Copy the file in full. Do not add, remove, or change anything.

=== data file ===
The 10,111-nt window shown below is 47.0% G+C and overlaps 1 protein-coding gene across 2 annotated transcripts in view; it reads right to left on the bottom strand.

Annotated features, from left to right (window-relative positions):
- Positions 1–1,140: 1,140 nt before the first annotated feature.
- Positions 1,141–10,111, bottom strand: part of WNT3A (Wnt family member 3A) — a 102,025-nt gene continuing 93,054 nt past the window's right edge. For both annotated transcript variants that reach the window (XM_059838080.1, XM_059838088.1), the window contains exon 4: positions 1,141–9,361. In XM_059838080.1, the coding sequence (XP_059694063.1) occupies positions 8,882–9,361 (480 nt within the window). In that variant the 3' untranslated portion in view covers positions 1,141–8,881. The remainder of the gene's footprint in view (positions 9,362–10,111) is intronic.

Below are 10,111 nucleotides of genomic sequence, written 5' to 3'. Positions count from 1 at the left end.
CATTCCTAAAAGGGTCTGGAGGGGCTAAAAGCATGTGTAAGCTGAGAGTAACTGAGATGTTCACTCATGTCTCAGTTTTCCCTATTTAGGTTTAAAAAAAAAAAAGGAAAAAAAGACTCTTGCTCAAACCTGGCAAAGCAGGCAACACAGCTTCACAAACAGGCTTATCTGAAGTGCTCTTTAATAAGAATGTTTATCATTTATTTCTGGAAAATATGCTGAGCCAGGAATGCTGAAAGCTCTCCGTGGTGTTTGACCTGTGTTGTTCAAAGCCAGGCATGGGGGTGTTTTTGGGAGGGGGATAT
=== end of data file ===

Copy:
The 10,111-nt window shown below is 47.0% G+C and overlaps 1 protein-coding gene across 2 annotated transcripts in view; it reads right to left on the bottom strand.

Annotated features, from left to right (window-relative positions):
- Positions 1–1,140: 1,140 nt before the first annotated feature.
- Positions 1,141–10,111, bottom strand: part of WNT3A (Wnt family member 3A) — a 102,025-nt gene continuing 93,054 nt past the window's right edge. For both annotated transcript variants that reach the window (XM_059838080.1, XM_059838088.1), the window contains exon 4: positions 1,141–9,361. In XM_059838080.1, the coding sequence (XP_059694063.1) occupies positions 8,882–9,361 (480 nt within the window). In that variant the 3' untranslated portion in view covers positions 1,141–8,881. The remainder of the gene's footprint in view (positions 9,362–10,111) is intronic.

Below are 10,111 nucleotides of genomic sequence, written 5' to 3'. Positions count from 1 at the left end.
CATTCCTAAAAGGGTCTGGAGGGGCTAAAAGCATGTGTAAGCTGAGAGTAACTGAGATGTTCACTCATGTCTCAGTTTTCCCTATTTAGGTTTAAAAAAAAAAAAGGAAAAAAAGACTCTTGCTCAAACCTGGCAAAGCAGGCAACACAGCTTCACAAACAGGCTTATCTGAAGTGCTCTTTAATAAGAATGTTTATCATTTATTTCTGGAAAATATGCTGAGCCAGGAATGCTGAAAGCTCTCCGTGGTGTTTGACCTGTGTTGTTCAAAGCCAGGCATGGGGGTGTTTTTGGGAGGGGGATAT